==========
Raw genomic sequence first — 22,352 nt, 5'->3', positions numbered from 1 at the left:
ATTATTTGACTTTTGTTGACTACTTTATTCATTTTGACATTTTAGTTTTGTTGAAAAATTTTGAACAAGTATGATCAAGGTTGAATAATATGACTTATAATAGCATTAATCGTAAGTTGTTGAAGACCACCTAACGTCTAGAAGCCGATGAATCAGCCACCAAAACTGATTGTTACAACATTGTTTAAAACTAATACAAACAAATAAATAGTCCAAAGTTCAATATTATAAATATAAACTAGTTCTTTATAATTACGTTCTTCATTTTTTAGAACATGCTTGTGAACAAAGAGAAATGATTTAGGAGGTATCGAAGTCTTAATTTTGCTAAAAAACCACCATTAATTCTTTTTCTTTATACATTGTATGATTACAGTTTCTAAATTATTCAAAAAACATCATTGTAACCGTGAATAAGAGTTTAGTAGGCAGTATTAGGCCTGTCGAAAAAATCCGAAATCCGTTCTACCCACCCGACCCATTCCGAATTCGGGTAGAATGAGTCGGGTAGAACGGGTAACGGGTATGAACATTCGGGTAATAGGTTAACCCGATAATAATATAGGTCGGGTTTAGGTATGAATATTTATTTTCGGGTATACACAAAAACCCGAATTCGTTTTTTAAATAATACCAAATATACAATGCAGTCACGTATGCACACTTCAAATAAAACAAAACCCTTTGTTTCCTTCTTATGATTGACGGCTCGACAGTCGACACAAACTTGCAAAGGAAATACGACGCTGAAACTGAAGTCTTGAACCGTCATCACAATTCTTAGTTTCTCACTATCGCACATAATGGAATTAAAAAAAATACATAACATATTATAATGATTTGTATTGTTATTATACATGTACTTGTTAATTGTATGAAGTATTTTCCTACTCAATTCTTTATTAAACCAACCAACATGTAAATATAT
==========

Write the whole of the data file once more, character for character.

Raw genomic sequence first — 22,352 nt, 5'->3', positions numbered from 1 at the left:
ATTATTTGACTTTTGTTGACTACTTTATTCATTTTGACATTTTAGTTTTGTTGAAAAATTTTGAACAAGTATGATCAAGGTTGAATAATATGACTTATAATAGCATTAATCGTAAGTTGTTGAAGACCACCTAACGTCTAGAAGCCGATGAATCAGCCACCAAAACTGATTGTTACAACATTGTTTAAAACTAATACAAACAAATAAATAGTCCAAAGTTCAATATTATAAATATAAACTAGTTCTTTATAATTACGTTCTTCATTTTTTAGAACATGCTTGTGAACAAAGAGAAATGATTTAGGAGGTATCGAAGTCTTAATTTTGCTAAAAAACCACCATTAATTCTTTTTCTTTATACATTGTATGATTACAGTTTCTAAATTATTCAAAAAACATCATTGTAACCGTGAATAAGAGTTTAGTAGGCAGTATTAGGCCTGTCGAAAAAATCCGAAATCCGTTCTACCCACCCGACCCATTCCGAATTCGGGTAGAATGAGTCGGGTAGAACGGGTAACGGGTATGAACATTCGGGTAATAGGTTAACCCGATAATAATATAGGTCGGGTTTAGGTATGAATATTTATTTTCGGGTATACACAAAAACCCGAATTCGTTTTTTAAATAATACCAAATATACAATGCAGTCACGTATGCACACTTCAAATAAAACAAAACCCTTTGTTTCCTTCTTATGATTGACGGCTCGACAGTCGACACAAACTTGCAAAGGAAATACGACGCTGAAACTGAAGTCTTGAACCGTCATCACAATTCTTAGTTTCTCACTATCGCACATAATGGAATTAAAAAAAATACATAACATATTATAATGATTTGTATTGTTATTATACATGTACTTGTTAATTGTATGAAGTATTTTCCTACTCAATTCTTTATTAAACCAACCAACATGTAAATATAT